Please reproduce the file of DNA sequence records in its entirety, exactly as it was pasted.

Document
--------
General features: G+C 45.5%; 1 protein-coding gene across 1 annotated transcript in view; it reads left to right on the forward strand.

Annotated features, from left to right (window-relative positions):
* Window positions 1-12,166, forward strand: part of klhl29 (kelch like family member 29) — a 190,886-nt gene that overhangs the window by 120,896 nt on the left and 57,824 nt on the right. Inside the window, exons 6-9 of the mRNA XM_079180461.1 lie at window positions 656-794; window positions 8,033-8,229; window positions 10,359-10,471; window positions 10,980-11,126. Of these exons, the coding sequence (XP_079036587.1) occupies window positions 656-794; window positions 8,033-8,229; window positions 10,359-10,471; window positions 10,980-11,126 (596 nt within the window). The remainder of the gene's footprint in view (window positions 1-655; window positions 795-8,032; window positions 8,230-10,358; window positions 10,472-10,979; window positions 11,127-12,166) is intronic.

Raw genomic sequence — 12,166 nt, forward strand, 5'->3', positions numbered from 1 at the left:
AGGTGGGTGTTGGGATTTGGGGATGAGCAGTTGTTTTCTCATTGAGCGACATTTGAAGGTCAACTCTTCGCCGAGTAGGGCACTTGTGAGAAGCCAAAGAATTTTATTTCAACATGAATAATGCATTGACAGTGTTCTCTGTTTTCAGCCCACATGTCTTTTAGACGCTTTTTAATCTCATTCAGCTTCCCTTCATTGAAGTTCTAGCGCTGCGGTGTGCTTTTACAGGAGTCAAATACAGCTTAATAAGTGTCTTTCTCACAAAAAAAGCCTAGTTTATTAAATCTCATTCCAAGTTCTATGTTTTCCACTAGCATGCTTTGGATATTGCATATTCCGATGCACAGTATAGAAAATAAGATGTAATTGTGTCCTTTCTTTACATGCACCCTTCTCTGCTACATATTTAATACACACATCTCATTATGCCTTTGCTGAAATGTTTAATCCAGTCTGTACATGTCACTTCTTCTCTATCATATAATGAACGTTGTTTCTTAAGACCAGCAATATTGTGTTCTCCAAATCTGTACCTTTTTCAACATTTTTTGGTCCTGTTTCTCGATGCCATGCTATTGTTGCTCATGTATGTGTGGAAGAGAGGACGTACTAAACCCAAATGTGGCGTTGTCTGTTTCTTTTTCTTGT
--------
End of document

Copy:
General features: G+C 45.5%; 1 protein-coding gene across 1 annotated transcript in view; it reads left to right on the forward strand.

Annotated features, from left to right (window-relative positions):
* Window positions 1-12,166, forward strand: part of klhl29 (kelch like family member 29) — a 190,886-nt gene that overhangs the window by 120,896 nt on the left and 57,824 nt on the right. Inside the window, exons 6-9 of the mRNA XM_079180461.1 lie at window positions 656-794; window positions 8,033-8,229; window positions 10,359-10,471; window positions 10,980-11,126. Of these exons, the coding sequence (XP_079036587.1) occupies window positions 656-794; window positions 8,033-8,229; window positions 10,359-10,471; window positions 10,980-11,126 (596 nt within the window). The remainder of the gene's footprint in view (window positions 1-655; window positions 795-8,032; window positions 8,230-10,358; window positions 10,472-10,979; window positions 11,127-12,166) is intronic.

Raw genomic sequence — 12,166 nt, forward strand, 5'->3', positions numbered from 1 at the left:
AGGTGGGTGTTGGGATTTGGGGATGAGCAGTTGTTTTCTCATTGAGCGACATTTGAAGGTCAACTCTTCGCCGAGTAGGGCACTTGTGAGAAGCCAAAGAATTTTATTTCAACATGAATAATGCATTGACAGTGTTCTCTGTTTTCAGCCCACATGTCTTTTAGACGCTTTTTAATCTCATTCAGCTTCCCTTCATTGAAGTTCTAGCGCTGCGGTGTGCTTTTACAGGAGTCAAATACAGCTTAATAAGTGTCTTTCTCACAAAAAAAGCCTAGTTTATTAAATCTCATTCCAAGTTCTATGTTTTCCACTAGCATGCTTTGGATATTGCATATTCCGATGCACAGTATAGAAAATAAGATGTAATTGTGTCCTTTCTTTACATGCACCCTTCTCTGCTACATATTTAATACACACATCTCATTATGCCTTTGCTGAAATGTTTAATCCAGTCTGTACATGTCACTTCTTCTCTATCATATAATGAACGTTGTTTCTTAAGACCAGCAATATTGTGTTCTCCAAATCTGTACCTTTTTCAACATTTTTTGGTCCTGTTTCTCGATGCCATGCTATTGTTGCTCATGTATGTGTGGAAGAGAGGACGTACTAAACCCAAATGTGGCGTTGTCTGTTTCTTTTTCTTGT